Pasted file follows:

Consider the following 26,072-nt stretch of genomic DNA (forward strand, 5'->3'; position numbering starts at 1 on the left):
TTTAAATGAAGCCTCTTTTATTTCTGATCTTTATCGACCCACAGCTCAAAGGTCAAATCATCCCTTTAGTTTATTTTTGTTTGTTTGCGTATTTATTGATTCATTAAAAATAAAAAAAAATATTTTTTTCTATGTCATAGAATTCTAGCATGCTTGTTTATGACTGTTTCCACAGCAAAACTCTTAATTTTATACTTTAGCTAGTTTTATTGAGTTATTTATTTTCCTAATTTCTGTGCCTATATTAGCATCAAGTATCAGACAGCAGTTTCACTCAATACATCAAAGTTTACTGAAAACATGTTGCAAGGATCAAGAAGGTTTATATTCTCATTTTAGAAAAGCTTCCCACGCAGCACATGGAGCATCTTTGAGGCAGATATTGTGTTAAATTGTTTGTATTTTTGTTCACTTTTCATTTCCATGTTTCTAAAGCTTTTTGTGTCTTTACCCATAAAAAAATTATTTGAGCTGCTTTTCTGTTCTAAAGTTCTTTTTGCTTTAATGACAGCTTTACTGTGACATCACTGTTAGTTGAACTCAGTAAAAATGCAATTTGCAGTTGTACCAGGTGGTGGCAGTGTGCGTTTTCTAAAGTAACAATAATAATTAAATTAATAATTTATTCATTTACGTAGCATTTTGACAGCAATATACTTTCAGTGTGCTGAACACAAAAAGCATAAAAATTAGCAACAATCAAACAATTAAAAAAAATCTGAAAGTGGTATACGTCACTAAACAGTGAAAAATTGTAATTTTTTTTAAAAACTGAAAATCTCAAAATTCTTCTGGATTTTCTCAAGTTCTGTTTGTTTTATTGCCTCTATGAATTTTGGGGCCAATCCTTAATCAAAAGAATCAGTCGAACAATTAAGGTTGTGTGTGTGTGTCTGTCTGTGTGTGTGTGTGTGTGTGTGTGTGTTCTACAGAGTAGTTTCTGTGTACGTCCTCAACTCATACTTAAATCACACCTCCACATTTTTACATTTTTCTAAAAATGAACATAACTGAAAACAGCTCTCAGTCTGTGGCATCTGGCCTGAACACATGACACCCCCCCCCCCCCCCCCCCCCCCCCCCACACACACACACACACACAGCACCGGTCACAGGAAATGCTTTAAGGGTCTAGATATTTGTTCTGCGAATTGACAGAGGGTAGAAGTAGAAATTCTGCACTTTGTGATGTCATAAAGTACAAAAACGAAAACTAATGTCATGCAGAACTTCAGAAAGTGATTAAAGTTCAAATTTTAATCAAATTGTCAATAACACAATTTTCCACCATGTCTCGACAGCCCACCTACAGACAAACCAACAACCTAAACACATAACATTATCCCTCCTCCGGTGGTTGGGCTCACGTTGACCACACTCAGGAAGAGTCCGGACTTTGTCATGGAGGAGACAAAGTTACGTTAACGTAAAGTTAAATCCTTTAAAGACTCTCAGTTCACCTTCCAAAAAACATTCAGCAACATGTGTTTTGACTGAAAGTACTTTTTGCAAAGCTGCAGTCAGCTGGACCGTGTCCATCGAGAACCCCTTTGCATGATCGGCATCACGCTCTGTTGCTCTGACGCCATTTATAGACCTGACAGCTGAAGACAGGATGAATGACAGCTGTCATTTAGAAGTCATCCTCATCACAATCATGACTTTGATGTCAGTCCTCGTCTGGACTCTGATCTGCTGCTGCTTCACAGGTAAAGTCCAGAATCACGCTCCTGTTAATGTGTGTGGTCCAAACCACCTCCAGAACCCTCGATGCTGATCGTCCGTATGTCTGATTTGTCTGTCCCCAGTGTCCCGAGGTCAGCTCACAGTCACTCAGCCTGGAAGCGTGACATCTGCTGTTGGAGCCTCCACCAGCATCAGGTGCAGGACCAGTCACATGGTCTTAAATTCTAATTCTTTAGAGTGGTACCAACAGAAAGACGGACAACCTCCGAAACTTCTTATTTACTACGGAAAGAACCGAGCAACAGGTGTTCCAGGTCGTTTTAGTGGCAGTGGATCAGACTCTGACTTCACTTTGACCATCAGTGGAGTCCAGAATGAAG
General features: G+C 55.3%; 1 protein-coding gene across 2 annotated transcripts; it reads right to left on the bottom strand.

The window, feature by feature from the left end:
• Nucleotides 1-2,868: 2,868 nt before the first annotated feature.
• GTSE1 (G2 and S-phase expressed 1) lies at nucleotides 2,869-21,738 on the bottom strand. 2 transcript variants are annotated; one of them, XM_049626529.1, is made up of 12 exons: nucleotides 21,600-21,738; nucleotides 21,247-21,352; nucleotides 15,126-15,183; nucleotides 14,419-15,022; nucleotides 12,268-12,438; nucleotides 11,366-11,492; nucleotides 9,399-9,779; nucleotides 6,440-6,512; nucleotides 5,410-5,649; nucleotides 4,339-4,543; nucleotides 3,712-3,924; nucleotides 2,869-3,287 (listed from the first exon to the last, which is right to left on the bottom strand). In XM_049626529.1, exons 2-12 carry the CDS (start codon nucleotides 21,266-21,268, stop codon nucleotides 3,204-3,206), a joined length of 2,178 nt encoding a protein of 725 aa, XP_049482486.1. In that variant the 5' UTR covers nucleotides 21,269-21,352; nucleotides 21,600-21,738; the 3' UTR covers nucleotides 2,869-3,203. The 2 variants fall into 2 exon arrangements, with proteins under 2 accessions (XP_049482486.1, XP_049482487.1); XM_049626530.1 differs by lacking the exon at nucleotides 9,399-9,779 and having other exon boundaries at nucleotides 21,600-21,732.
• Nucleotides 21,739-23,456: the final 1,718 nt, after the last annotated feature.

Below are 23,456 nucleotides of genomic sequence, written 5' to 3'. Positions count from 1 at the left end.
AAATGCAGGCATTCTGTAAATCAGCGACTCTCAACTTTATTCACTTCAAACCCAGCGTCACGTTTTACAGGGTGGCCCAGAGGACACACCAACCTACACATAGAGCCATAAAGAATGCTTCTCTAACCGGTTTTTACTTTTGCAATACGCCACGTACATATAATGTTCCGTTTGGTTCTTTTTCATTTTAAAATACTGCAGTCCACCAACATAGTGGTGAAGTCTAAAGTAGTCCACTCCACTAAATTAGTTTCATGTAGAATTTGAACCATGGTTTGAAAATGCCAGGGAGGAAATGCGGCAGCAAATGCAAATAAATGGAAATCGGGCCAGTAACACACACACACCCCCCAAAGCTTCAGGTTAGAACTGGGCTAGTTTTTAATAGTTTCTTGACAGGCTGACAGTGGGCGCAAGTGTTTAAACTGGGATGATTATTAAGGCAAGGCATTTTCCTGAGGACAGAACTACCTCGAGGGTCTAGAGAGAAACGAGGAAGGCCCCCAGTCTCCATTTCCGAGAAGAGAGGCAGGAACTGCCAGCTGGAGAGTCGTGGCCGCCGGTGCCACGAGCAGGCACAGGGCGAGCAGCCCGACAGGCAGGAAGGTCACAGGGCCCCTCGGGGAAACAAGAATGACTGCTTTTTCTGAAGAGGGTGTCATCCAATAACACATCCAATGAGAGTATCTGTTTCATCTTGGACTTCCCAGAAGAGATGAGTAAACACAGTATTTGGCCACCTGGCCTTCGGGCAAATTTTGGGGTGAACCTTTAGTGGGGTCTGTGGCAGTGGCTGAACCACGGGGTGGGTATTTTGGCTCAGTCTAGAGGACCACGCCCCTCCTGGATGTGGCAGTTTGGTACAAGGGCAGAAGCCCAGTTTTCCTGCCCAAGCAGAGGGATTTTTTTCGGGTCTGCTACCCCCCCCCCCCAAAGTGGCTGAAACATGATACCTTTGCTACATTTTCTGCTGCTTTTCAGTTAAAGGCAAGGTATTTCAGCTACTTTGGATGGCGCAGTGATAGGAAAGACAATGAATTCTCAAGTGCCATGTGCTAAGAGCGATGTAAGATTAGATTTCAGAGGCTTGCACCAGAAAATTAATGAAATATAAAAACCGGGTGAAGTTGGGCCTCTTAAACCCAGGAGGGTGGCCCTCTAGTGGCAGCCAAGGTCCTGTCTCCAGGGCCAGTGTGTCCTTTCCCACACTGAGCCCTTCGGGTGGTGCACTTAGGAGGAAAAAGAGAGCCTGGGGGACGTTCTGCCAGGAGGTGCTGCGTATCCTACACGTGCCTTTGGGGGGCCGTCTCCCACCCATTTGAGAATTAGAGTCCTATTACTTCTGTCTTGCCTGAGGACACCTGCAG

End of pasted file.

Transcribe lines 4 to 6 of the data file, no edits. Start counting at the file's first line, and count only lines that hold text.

The window, feature by feature from the left end:
• Nucleotides 1-2,868: 2,868 nt before the first annotated feature.
• GTSE1 (G2 and S-phase expressed 1) lies at nucleotides 2,869-21,738 on the bottom strand. 2 transcript variants are annotated; one of them, XM_049626529.1, is made up of 12 exons: nucleotides 21,600-21,738; nucleotides 21,247-21,352; nucleotides 15,126-15,183; nucleotides 14,419-15,022; nucleotides 12,268-12,438; nucleotides 11,366-11,492; nucleotides 9,399-9,779; nucleotides 6,440-6,512; nucleotides 5,410-5,649; nucleotides 4,339-4,543; nucleotides 3,712-3,924; nucleotides 2,869-3,287 (listed from the first exon to the last, which is right to left on the bottom strand). In XM_049626529.1, exons 2-12 carry the CDS (start codon nucleotides 21,266-21,268, stop codon nucleotides 3,204-3,206), a joined length of 2,178 nt encoding a protein of 725 aa, XP_049482486.1. In that variant the 5' UTR covers nucleotides 21,269-21,352; nucleotides 21,600-21,738; the 3' UTR covers nucleotides 2,869-3,203. The 2 variants fall into 2 exon arrangements, with proteins under 2 accessions (XP_049482486.1, XP_049482487.1); XM_049626530.1 differs by lacking the exon at nucleotides 9,399-9,779 and having other exon boundaries at nucleotides 21,600-21,732.